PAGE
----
She still didn't show anyone her writing, however, for several years. In 2004, she was on an MSN group and another member of the group, Sue, mentioned she was trying to get published. There were other members of the group who also enjoyed writing and Leah publicly shared her writing for the first time. The group created a round-robin story, in which each member developed an original character, then they decided on a storyline and a world to play in. They would each post what their character was doing and would have to react to what the other posters had their own characters doing.

"The storyline covered ten days in story-time, but took about five months to complete," she continued. "I had a blast, and learned a lot about character building, passive voice, showing versus telling, etc. Sue continued to encourage me to try for publication. She offered to critique for me, told me to find a local writers’ group as well."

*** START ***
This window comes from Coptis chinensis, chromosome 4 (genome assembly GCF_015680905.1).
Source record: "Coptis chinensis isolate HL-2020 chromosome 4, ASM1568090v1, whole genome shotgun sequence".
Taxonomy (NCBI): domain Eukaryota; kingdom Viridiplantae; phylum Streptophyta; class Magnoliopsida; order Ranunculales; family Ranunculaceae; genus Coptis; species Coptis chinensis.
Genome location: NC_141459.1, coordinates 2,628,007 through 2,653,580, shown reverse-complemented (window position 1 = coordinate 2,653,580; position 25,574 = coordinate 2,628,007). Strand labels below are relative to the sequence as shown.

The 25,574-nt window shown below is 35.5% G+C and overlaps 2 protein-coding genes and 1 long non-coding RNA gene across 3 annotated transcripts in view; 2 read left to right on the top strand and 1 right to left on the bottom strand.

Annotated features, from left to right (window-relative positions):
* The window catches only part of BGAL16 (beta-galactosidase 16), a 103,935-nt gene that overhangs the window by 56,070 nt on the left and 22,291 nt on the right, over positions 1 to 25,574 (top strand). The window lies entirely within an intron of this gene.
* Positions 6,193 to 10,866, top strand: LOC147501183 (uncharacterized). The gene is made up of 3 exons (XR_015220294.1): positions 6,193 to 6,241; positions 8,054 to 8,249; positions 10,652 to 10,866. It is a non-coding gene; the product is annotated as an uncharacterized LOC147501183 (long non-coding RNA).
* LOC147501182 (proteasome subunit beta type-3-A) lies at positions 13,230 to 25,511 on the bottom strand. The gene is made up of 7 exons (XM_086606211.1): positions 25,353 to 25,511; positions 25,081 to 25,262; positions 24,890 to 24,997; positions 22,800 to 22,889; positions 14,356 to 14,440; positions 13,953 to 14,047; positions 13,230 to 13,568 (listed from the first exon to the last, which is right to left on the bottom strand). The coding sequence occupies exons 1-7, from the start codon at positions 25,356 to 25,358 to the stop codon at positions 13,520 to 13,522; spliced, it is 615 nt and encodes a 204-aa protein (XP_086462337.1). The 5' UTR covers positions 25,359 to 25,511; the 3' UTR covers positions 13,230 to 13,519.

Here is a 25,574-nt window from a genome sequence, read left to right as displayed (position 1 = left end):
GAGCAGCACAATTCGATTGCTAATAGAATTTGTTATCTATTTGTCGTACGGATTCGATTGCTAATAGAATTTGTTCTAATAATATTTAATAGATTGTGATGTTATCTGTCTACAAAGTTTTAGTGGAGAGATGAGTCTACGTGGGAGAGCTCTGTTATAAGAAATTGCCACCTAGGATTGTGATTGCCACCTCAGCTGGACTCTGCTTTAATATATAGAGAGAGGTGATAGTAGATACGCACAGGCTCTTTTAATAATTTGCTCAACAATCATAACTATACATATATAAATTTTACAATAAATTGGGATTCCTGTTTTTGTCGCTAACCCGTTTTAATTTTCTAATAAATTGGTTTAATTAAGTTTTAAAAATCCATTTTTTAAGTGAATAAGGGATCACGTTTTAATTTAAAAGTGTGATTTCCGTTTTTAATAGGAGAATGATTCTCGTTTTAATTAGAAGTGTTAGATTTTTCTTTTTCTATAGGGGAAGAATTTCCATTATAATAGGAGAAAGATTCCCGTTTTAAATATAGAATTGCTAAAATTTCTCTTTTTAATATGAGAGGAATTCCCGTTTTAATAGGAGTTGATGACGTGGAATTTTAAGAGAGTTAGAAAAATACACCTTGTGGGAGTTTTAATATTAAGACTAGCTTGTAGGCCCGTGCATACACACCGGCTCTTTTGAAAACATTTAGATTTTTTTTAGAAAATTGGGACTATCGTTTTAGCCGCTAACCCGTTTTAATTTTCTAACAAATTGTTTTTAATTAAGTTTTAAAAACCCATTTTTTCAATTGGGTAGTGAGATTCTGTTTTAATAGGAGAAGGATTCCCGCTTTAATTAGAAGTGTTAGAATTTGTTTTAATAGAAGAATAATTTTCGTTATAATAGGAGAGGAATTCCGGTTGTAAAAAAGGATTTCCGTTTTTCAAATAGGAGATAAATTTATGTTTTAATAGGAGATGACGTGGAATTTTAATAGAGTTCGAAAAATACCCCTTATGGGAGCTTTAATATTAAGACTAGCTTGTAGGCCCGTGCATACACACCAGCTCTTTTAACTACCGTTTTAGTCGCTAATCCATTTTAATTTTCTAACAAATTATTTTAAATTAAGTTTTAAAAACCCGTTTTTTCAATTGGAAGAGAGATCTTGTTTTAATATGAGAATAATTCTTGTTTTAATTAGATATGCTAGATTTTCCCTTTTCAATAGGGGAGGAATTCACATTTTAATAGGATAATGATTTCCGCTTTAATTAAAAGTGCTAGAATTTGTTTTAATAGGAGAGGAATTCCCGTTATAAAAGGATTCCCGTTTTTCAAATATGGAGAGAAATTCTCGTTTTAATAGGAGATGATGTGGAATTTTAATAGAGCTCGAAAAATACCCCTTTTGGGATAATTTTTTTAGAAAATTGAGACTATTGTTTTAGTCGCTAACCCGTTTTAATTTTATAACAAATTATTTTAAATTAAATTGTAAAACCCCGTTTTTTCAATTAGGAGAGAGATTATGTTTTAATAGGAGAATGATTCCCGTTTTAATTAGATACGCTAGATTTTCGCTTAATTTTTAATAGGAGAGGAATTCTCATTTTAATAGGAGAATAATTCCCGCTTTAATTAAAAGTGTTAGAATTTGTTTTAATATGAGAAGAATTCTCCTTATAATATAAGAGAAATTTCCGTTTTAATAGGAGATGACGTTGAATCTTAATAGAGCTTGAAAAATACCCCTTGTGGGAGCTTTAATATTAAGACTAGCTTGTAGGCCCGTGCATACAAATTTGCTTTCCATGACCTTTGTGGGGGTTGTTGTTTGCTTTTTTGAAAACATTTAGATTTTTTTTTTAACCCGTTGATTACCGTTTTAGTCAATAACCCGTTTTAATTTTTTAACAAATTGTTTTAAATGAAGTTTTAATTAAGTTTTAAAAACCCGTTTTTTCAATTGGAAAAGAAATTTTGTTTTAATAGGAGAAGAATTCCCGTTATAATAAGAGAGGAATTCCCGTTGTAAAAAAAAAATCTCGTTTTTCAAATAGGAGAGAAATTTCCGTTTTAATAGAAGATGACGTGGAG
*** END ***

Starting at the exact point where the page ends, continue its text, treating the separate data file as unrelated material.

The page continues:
She joined a writing group which invited an agent and an editor in to do first page cold reads.

Leah shared, "Out of the 40 they read that day, mine was the only one they both agreed they’d ask to read more. It scared the dickens out of me and I stopped writing for a year out of fear."

Another member of the group was a former copy editor for Harlequin, though, and kept in touch with Leah, encouraging her to keep writing. Finally, in 2007 she made a resolution to get serious about her writing and submit something for publication.